At age fifteen, I found myself on a plane with my family taking a fourteen-hour flight from JFK Airport into Ben Gurion Airport in Israel. After my freshman year of high school, no reward could have been greater than my parents allowing me to visit my aunt, uncle, and eight cousins in a religious Jewish community outside of Jerusalem. Aside from being enthusiastic about traveling, I was apprehensive about fitting into the restrictive orthodox Jewish neighborhood of Betar Illit, Israel.
It is easy for me to remember every detail of my trip, because I have kept a strict diary since I could write. I quickly checked through all of my diaries from 2009 until I found myself smiling while reading over my adventures from Israel that summer.
I sat first class next to a boy enlisting in the Israeli Army. He was eighteen, and we had great conversation the whole way there. He told me how he knew no one in Israel, but just being Jewish gave him the conviction he needed to serve for the Israeli army.
The first entree in my diary was a complaint. I wanted to rip off my long skirt and put on shorts just like other hip teens walking the streets of Tel Aviv. I so badly wished to mingle with the young crowd and, most importantly, I wanted to flirt with boys! Together, my family traveled to the Ein Gedi sea spa on the bus, which we took from the central bus station, bus number 486. The 75-minute ride exposed miles of magnificent mountains surrounding the Dead Sea. The cost was 100 shekels (Israeli currency) for admission to the spa and a ticket for the cafeteria. That day I ran into the salty waters of the Dead Sea after covering myself in mineral rich dead sea mud. This is an Israeli ritual said to cleanse, tighten and heal skin. I learned a valuable lesson about Dead Sea waters that day- Don’t open my eyes after taking a dunk!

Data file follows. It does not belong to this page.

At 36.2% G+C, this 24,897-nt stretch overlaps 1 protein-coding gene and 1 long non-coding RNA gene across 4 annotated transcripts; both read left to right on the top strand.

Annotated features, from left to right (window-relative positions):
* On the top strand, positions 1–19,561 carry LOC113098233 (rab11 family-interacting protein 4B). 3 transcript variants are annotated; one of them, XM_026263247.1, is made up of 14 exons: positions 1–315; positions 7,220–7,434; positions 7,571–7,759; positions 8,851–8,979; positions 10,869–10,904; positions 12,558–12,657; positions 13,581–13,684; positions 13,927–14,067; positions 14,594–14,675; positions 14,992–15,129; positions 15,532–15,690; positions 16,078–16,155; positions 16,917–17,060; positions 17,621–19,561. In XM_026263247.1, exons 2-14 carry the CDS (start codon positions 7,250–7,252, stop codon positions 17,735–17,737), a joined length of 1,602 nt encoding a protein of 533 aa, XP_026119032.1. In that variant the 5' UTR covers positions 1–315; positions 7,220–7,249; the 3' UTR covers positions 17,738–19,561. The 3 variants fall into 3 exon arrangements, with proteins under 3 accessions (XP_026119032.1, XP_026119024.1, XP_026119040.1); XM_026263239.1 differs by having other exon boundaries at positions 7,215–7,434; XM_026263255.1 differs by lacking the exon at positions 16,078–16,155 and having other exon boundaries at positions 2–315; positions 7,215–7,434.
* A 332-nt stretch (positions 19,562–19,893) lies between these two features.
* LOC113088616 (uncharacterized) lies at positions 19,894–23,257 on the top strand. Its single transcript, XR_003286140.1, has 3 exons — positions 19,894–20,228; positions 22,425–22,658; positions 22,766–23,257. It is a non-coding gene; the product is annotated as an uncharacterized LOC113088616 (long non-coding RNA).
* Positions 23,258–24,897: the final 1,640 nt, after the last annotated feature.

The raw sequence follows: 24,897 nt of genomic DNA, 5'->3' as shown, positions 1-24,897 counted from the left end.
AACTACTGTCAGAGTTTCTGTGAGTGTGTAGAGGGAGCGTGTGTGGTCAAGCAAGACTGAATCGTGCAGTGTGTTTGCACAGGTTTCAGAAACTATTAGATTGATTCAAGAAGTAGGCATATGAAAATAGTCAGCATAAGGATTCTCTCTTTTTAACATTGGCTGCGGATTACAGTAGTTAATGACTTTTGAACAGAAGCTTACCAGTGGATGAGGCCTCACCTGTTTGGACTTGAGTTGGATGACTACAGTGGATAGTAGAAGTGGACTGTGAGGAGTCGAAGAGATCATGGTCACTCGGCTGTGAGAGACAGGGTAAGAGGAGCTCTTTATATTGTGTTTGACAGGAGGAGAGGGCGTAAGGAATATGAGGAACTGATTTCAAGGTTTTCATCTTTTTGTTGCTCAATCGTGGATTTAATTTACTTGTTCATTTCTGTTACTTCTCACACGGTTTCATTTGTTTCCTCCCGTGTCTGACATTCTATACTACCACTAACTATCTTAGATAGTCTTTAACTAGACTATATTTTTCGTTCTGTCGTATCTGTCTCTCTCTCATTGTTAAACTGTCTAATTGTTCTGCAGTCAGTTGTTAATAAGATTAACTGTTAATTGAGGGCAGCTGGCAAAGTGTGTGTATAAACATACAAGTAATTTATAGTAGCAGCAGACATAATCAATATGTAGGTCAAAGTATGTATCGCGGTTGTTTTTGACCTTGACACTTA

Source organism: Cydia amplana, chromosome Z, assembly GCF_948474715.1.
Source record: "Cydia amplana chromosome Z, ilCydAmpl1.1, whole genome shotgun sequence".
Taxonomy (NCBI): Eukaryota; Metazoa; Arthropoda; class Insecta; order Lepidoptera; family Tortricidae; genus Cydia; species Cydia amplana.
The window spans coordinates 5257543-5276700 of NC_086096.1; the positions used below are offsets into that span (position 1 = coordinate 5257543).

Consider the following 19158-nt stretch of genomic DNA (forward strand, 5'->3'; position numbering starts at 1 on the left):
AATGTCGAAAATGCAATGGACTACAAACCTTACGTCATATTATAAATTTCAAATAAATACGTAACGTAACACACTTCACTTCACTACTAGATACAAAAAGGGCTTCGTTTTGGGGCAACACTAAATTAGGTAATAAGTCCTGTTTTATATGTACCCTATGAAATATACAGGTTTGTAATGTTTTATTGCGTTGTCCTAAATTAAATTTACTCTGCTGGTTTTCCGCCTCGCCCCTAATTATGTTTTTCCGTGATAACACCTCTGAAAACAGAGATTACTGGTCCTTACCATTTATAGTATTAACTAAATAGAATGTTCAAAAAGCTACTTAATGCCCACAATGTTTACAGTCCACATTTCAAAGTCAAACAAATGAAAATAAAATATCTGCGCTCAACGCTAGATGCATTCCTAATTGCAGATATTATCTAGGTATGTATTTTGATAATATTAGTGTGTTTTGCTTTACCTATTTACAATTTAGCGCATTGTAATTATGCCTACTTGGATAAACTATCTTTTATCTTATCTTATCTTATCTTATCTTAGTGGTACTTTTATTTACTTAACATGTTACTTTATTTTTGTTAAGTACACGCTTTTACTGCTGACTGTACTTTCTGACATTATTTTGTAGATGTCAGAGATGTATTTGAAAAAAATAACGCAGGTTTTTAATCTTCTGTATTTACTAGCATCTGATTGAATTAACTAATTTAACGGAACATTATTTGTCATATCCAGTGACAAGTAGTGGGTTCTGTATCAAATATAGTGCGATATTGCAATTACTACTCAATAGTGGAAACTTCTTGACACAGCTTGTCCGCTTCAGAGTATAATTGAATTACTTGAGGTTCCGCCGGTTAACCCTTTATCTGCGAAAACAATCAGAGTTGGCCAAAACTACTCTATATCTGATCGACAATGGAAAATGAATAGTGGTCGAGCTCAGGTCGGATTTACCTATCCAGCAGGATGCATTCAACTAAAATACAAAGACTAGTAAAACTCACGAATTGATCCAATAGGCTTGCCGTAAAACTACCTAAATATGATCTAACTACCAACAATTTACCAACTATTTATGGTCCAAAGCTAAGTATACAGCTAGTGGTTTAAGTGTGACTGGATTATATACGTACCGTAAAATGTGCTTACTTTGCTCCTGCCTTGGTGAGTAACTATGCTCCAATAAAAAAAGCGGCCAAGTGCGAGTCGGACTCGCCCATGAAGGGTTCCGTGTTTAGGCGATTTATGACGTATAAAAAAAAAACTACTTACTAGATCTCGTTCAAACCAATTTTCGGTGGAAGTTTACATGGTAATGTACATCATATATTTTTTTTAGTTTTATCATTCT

Next, I put on shorts and escaped Betar to meet my friend Ari in Nahariya. He took me to the Tel Dan Nature Reserve. Here I saw waterfalls, plants and an old gate that Abraham walked through. On my next visit, I will not forget a sturdy pair of shoes for the hike through the mud. I also visited the “Messada of the North,” an old stonewall city. Within the city are a Miqvah (a ritual bath), a temple, an olive press and living quarters. The walk down the mountain to the city was much easier than the climb back up, where I fell and hurt myself on the rocks. Word of advice! Do not run up a rugged hill in sandals on a hot day.
Ari also showed me a breathtaking waterfall that poured out over the rocks into the freshwaters of Lake Kineret, also known as the Sea of the Galilee. I smiled from ear to ear as I stood under the cool water.
My love and devotion for Israel became prevalent to me on the plane-ride home. I felt my heart sinking as I left behind so many parts of me- my relatives, the Mediterranean waters, and a spiritual connection. If there is something Israel made me realize, it is that it is harder than you think to act like someone you are not. This summer I return to Israel, where I will live on my own terms.
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